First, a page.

The role of facilitators within online activities and courses

The journey of ONL162 has given me a lot of insight into the dynamics of group work, and how there can be a perceived value derived from such group work that can only be realised through the role of an established and seasoned facilitator who has a vested interest in molding the group.  So if we look at the model of Community of Inquiry by Garrison (2007), we can see that

Community of Inquiry. (Morrison, 2014)
Community of Inquiry. (Morrison, 2014)

the teaching presence is very important to create that balance and setting the scene!

Besides setting the scene, the “teacher presence” acts also as a ‘referee’ if you will.  People experience angst when under pressure, have deadlines, and their own work pressures.  Our own PBL group had issues.  We had group members who were sick, had their own commitments, kids, etc.  So when we had pressure points, our facilitators were the ones to ensure that everyone was calm.

If we look at the original Community of Inquiry it has the ‘teacher presence’, which is so critical to setting the scene, but also to ensure that the group functions as it should.  However, when in an online environment there is an element called the “online disinhibition effect” (ODE), which basically impacts on people where people allow themselves to say things that they would maybe not normally say.  They lose their inhibition and ‘let lose’ a bit more.  This is when the ‘teacher’ or facilitator becomes that much more important.

So maybe the COI model should actually have a ‘fourth’ circle, to allow for acknowledgement of the emotional side.  By acknowledging emotions, then

COI with Emotional Presence. (Morrison, 2014)
COI with Emotional Presence. (Morrison, 2014)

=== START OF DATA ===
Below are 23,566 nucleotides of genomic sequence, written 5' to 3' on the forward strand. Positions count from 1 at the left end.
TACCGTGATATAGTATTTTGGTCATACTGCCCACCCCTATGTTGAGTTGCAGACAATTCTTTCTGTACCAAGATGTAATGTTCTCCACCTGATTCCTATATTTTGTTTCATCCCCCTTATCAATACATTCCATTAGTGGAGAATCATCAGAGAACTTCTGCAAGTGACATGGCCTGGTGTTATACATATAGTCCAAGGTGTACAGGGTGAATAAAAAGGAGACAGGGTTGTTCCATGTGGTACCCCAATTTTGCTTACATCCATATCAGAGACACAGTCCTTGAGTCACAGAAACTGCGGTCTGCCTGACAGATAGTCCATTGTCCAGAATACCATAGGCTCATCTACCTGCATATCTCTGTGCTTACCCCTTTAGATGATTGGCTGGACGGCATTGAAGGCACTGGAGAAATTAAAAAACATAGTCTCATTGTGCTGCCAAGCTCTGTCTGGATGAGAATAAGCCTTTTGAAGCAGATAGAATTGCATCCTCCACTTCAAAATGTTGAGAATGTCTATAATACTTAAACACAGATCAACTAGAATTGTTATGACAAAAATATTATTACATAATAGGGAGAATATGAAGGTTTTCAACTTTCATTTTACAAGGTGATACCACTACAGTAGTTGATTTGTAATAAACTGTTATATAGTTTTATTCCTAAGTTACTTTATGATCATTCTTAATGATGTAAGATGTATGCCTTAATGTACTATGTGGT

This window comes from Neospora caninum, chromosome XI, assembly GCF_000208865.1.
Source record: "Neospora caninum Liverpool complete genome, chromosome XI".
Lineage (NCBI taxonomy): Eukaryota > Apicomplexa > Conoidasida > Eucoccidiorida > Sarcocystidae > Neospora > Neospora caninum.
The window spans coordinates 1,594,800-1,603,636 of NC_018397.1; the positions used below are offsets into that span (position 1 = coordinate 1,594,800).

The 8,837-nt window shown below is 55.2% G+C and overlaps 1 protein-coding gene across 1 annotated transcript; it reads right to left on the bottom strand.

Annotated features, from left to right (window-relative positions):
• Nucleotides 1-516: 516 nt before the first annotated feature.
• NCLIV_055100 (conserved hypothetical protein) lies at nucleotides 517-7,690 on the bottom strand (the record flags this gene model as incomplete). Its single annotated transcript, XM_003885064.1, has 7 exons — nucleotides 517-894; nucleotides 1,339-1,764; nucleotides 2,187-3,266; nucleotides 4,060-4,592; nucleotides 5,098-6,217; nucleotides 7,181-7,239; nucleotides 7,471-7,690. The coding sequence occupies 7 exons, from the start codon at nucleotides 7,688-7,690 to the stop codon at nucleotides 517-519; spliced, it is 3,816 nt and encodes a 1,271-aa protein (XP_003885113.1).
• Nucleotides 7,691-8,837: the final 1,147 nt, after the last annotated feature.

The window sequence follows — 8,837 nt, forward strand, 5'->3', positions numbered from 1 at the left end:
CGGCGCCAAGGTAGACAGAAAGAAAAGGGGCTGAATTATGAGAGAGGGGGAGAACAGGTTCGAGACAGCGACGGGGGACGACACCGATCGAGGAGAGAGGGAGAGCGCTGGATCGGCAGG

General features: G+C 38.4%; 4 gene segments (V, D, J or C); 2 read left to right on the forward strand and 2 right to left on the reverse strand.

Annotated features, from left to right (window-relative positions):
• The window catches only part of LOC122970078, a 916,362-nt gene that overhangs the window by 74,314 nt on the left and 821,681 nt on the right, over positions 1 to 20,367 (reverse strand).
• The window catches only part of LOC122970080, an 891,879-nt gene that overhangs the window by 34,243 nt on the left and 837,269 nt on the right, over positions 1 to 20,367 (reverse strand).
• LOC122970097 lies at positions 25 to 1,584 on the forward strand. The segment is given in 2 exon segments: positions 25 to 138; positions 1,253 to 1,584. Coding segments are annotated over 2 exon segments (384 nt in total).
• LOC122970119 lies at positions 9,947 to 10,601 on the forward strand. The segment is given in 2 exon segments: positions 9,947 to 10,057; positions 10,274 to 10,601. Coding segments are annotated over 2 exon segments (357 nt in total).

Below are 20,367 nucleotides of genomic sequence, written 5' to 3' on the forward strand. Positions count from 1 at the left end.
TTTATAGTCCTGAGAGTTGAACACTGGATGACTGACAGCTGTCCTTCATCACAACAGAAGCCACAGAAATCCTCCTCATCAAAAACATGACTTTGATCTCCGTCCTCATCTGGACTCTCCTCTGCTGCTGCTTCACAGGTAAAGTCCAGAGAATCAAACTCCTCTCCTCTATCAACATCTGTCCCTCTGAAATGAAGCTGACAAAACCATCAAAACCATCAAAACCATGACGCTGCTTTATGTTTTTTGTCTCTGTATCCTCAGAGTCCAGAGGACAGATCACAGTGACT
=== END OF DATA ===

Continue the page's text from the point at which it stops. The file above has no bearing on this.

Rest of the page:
the ‘outbursts’ associated with ODE might not be negative, as ODE does not always have to be negative. Some of the side effects of ODE can be positive, such as

Rientes and Rivers (2014) proposed adding the emotional element to the COI model, arguing that the emotions are a powerful motivator, therefore engagement and achievement would increase.

Technology, though, is a barrier for facilitator in this case.  It is not easy for the facilitator to pick up on emotional cues in the short time frames that they have with the group.  Moreover, it is very easy to misread, mishear or misinterpret, especially when there are other languages involved.  So this makes it so much more important to have an experienced facilitator in place, especially in a course like Problem Based Learning, where the learner is may feel at times a bit lost, dealing with ‘vague’ scenarios, and with group members that are ‘far’ away.

So how would I do things differently, if I were the facilitator?  I don’t think I could do things much better than that of my own facilitator, Francisca, who really was supportive, and really did an amazing job of trying to read those ’emotional cues’.  In fact, it was her leadership and insights that lead me to research this aspect of the “Missing Element” of the COI, and thereby for the first time really expose me to literature that I had yet to read.  So I think, I would like to explore more of it could be possible to build more of an emotional presence in an online course.

 

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2 thoughts on “The role of facilitators within online activities and courses

  1. Hi the “Sharp Educator” 🙂
    I have enjoyed reading something very new to me, which is the concept of an emotional aspect of the community of inquiry. Do you think that emotions play a larger role in online learning communities than in traditional classrooms?
    You also touch upon what I have emphasised in my blog, which is so reinforcing to see 🙂 Namely, you mention “teaching presence” as a crucial attribute of PBL as a form of teaching, especially in the online context. A role that a facilitator should assume in an online PBL course must be well thought out to help the participants overcome this sense of being lost and vagueness, which novice online learners often experience.

    Like

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